“Balance the risks and the rewards of social media in your planned profession“
What is Social Media?
The term Social media describes the different internet platforms and mobile channels of communication that enable users to engage in networking exchanges whilst developing and sharing user-generated content online (Dewing, 2012, page 1). The evolution of new media and the internet has emerged various social media platforms including Facebook, Blogs, Twitter, Instagram, Tumblr, YouTube and many others (Rouse & Wigmore, 2015; Dewing, 2012, page 1; Horton, 2009).
What is Web 2.0?
These social networking mediums also known as “Web 2.0” have transformed human interaction processes, changing the way in which information is transmitted between countries. Thus, enabling people to send and receive messages around the globe instantly. The term Web 2.0 is used to describe how individuals have the facility to network, share, tag and post information via social networking sites such as those previously mentioned (Flew, 2014, page 67). Web 2.0 is more interactive than Web 1.0 which only allows individuals to read information without sharing it.
Industries Affected by Technological Expansions and New Media
The operational aspects of various communication industries have unavoidably been impacted by the emerging cyber changes in many ways. For example, public relations (PR) industries as Horton (2009, page 1) suggests have in recent years been forced to switch from traditional platforms to using social media networks in order to generate content and reach wider publics. These changes in the cyberspace have enabled PR practitioners to send single messages through multiple online channels with the aim for their content to appeal to different audiences.
This Article will Discus how Social Media has Impacted the PR Industry
However, like any emerging trend, people should also consider the risks and benefits involved as both outcomes could positively or negatively impact the functioning and the success of organisations. Therefore, to better explain the advantages and disadvantages of using social media in a planned profession, the following article will outline the risks and benefits of using social media in the PR industry.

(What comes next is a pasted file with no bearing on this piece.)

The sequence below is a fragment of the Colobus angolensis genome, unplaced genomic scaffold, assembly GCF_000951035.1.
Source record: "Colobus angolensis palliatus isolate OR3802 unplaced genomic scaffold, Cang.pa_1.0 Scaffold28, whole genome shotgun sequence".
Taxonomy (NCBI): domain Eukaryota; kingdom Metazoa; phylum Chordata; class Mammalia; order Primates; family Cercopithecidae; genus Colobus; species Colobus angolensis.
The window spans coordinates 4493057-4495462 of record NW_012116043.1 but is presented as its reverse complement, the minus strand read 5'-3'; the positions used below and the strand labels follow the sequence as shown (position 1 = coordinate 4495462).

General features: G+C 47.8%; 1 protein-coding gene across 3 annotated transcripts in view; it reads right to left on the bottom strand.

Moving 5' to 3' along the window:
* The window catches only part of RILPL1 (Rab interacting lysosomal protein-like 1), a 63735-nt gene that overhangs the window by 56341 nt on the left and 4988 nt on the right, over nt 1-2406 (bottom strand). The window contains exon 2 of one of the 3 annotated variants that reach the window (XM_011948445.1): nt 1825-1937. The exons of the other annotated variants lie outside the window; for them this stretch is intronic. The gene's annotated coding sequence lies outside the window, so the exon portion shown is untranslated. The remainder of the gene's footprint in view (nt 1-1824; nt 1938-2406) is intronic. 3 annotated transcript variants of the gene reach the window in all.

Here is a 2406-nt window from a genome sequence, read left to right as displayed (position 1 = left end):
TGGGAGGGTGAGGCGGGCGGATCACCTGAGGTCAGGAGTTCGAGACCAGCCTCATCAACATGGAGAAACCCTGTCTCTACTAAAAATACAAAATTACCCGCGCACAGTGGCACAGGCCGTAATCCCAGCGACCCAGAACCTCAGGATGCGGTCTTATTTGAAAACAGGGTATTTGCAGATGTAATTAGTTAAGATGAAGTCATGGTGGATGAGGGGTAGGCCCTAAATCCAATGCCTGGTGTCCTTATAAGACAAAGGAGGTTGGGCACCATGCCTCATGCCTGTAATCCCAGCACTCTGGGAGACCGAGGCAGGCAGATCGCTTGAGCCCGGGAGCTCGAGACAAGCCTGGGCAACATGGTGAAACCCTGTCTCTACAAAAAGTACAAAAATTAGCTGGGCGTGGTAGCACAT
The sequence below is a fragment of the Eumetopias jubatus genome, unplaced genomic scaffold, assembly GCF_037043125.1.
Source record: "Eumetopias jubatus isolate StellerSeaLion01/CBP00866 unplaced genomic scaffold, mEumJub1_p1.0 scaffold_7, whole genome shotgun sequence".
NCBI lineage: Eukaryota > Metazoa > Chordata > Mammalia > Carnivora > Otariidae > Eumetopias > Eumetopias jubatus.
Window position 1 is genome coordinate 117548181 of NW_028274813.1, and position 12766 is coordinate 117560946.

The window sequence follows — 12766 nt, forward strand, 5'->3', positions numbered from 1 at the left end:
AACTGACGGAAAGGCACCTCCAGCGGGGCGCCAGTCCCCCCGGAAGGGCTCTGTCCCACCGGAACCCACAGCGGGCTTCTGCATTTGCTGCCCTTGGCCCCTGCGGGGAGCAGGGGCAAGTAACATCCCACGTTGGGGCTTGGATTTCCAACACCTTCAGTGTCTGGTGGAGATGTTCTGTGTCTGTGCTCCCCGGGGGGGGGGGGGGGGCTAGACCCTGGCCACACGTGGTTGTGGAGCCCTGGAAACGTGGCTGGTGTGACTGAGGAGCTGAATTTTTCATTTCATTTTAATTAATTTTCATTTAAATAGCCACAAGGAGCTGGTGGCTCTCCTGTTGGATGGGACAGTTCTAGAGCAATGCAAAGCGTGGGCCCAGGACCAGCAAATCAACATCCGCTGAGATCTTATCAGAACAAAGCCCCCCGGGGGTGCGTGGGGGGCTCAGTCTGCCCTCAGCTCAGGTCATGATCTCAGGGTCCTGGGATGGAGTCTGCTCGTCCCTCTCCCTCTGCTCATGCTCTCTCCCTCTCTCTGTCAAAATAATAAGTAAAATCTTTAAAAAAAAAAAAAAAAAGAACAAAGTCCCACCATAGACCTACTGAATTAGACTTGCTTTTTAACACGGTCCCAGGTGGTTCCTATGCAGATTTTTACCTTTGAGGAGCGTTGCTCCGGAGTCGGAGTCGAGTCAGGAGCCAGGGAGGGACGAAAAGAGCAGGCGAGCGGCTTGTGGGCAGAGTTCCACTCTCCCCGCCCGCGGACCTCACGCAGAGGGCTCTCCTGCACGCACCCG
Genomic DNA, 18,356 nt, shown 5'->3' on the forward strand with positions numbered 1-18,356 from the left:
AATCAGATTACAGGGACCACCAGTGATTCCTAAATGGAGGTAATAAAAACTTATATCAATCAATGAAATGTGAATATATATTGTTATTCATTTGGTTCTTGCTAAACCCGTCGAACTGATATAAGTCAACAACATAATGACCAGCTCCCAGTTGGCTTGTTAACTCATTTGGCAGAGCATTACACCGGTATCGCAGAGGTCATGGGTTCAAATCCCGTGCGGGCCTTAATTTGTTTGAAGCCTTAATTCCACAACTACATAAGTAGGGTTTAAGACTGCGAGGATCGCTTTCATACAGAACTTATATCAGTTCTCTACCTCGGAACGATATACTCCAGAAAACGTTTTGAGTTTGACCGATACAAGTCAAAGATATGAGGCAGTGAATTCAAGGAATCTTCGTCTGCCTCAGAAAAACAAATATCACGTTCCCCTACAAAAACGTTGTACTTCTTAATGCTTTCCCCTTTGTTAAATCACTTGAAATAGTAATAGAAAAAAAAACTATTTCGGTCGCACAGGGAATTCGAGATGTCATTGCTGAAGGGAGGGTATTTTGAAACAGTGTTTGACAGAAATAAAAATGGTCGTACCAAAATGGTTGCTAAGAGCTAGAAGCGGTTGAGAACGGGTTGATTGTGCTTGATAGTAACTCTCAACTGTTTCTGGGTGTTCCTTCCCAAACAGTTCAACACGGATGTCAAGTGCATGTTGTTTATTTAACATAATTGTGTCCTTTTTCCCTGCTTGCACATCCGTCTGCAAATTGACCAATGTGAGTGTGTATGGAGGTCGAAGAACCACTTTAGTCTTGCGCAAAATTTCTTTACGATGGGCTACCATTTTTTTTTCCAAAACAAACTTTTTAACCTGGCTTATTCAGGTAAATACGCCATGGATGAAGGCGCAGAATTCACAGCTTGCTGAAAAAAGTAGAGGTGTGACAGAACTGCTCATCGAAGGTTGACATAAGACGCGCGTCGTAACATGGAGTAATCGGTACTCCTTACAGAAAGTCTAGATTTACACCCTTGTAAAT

PR, Building and Maintaining Relationships
The area of PR mainly focuses on building and maintaining mutually beneficial relationships between organisations and their key publics (PRIA, 2015). The practice is a correlation of various disciplines including media relations, public affairs, public diplomacy, stakeholder engagement, crisis communication, social media public relations, internal communications and many more (Johnston, & Sheehan, 2014, pages 8-9). Hence, PR industries often generate key messages with their content to build effective organisational reputation to obtain public attention.
Yes to Social Media in Public Relations!
Professionals within the industry constantly work towards increasing the awareness of their organisation. Realistically, sharing information via various platforms in an instant can only be achieved through the use of rapid and effective channels of communication. From this, it is evident that the use of social media is very much required within the public relation sector.
A Few Social Networking Sites Used In PR
Bivins (2008) supports the previous by suggesting that technological expansions and new media have benefited the PR industry in various aspects, allowing practitioners to be able to deliver content messages online using social networks such as blogs, Facebook, twitter and YouTube to deliver their campaigns whilst also being able to share their content and participate on online discussions to promote their creative materials.
Good News For PR